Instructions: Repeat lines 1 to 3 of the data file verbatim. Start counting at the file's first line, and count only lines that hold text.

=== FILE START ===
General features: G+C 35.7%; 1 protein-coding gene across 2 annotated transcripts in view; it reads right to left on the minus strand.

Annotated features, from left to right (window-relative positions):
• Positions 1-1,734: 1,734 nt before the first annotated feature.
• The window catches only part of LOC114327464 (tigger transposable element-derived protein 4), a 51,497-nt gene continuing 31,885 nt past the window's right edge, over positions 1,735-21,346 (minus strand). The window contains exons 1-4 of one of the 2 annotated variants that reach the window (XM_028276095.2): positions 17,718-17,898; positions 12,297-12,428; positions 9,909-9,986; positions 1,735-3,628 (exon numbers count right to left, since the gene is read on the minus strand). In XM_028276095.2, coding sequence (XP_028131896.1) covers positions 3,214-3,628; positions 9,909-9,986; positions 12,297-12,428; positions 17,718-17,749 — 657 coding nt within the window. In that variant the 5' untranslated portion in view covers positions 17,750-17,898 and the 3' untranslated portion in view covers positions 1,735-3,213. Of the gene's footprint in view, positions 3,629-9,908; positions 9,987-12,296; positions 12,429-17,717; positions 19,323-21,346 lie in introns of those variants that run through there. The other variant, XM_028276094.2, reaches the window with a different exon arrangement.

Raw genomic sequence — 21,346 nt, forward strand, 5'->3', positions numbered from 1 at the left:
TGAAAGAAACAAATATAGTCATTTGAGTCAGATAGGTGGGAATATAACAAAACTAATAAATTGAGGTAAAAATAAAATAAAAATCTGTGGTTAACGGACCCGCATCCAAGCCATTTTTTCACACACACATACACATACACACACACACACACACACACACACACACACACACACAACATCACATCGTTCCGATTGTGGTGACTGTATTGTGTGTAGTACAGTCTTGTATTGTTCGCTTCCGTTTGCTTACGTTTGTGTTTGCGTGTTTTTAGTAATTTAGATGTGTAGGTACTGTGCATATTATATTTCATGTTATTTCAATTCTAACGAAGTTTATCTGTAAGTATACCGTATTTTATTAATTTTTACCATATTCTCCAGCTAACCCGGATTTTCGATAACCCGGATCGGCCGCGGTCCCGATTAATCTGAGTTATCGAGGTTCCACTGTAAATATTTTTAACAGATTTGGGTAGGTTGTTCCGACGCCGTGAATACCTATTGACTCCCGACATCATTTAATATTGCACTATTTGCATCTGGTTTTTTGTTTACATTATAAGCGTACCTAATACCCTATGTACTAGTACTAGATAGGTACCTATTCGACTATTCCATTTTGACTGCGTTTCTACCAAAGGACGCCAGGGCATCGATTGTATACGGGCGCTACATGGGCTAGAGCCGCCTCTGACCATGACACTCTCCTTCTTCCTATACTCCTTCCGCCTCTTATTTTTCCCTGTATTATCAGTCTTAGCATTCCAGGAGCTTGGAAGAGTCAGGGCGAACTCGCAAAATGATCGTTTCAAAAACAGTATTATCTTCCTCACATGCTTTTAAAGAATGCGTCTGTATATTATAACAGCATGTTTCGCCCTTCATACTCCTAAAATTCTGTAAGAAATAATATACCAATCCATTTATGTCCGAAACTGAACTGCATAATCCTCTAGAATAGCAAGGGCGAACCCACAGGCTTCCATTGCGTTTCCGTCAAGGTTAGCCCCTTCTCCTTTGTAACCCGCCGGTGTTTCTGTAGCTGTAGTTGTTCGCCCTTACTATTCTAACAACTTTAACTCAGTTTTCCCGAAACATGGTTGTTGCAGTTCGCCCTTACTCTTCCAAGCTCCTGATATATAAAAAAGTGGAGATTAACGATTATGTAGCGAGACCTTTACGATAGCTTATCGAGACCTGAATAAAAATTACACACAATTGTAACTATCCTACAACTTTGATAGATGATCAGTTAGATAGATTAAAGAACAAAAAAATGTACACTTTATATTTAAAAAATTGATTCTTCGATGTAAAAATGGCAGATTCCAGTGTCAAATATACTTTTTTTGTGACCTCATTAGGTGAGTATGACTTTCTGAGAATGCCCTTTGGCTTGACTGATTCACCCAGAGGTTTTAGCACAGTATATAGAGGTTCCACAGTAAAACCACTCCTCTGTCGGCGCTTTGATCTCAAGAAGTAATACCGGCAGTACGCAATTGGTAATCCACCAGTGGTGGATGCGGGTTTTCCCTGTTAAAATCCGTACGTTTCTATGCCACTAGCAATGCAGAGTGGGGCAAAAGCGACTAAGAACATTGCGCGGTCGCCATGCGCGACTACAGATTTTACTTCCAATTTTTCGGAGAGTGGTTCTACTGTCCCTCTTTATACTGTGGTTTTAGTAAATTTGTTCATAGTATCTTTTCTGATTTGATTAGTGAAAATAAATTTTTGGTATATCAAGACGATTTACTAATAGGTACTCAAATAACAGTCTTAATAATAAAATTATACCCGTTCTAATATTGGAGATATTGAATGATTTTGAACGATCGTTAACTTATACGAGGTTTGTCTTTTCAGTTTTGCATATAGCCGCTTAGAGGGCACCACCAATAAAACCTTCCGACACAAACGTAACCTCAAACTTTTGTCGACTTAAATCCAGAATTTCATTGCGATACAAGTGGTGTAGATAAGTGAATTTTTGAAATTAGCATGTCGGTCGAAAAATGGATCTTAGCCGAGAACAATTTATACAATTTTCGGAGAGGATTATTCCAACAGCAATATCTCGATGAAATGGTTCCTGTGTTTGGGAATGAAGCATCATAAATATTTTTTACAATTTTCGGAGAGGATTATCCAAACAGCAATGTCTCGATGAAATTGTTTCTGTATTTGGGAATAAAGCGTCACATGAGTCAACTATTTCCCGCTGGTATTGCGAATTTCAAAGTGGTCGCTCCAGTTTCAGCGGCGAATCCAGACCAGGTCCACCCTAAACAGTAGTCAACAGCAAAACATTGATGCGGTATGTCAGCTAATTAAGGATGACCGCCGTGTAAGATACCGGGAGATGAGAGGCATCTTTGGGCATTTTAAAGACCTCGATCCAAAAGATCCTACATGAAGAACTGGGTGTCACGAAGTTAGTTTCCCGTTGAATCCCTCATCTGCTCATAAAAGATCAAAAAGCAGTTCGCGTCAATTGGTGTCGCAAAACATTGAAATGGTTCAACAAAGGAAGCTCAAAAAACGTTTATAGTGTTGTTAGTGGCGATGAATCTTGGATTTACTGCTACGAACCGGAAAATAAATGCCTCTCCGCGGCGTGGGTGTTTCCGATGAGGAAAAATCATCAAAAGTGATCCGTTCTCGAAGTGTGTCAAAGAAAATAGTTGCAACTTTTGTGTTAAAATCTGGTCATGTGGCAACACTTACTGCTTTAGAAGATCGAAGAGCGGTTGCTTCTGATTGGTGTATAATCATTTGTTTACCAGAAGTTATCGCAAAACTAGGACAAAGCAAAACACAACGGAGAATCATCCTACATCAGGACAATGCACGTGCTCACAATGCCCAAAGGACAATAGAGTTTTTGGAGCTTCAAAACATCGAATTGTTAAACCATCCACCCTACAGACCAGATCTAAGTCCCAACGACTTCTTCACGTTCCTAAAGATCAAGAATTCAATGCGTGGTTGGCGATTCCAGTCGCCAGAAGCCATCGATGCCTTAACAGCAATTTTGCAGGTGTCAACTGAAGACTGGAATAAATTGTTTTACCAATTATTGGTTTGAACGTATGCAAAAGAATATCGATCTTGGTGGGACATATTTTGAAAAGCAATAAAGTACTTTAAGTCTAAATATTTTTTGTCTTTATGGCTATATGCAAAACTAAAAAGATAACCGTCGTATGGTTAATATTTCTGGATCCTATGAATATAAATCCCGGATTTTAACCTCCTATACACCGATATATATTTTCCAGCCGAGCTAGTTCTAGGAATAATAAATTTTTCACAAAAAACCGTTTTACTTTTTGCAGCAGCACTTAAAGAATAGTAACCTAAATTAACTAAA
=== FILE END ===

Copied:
General features: G+C 35.7%; 1 protein-coding gene across 2 annotated transcripts in view; it reads right to left on the minus strand.

Annotated features, from left to right (window-relative positions):
• Positions 1-1,734: 1,734 nt before the first annotated feature.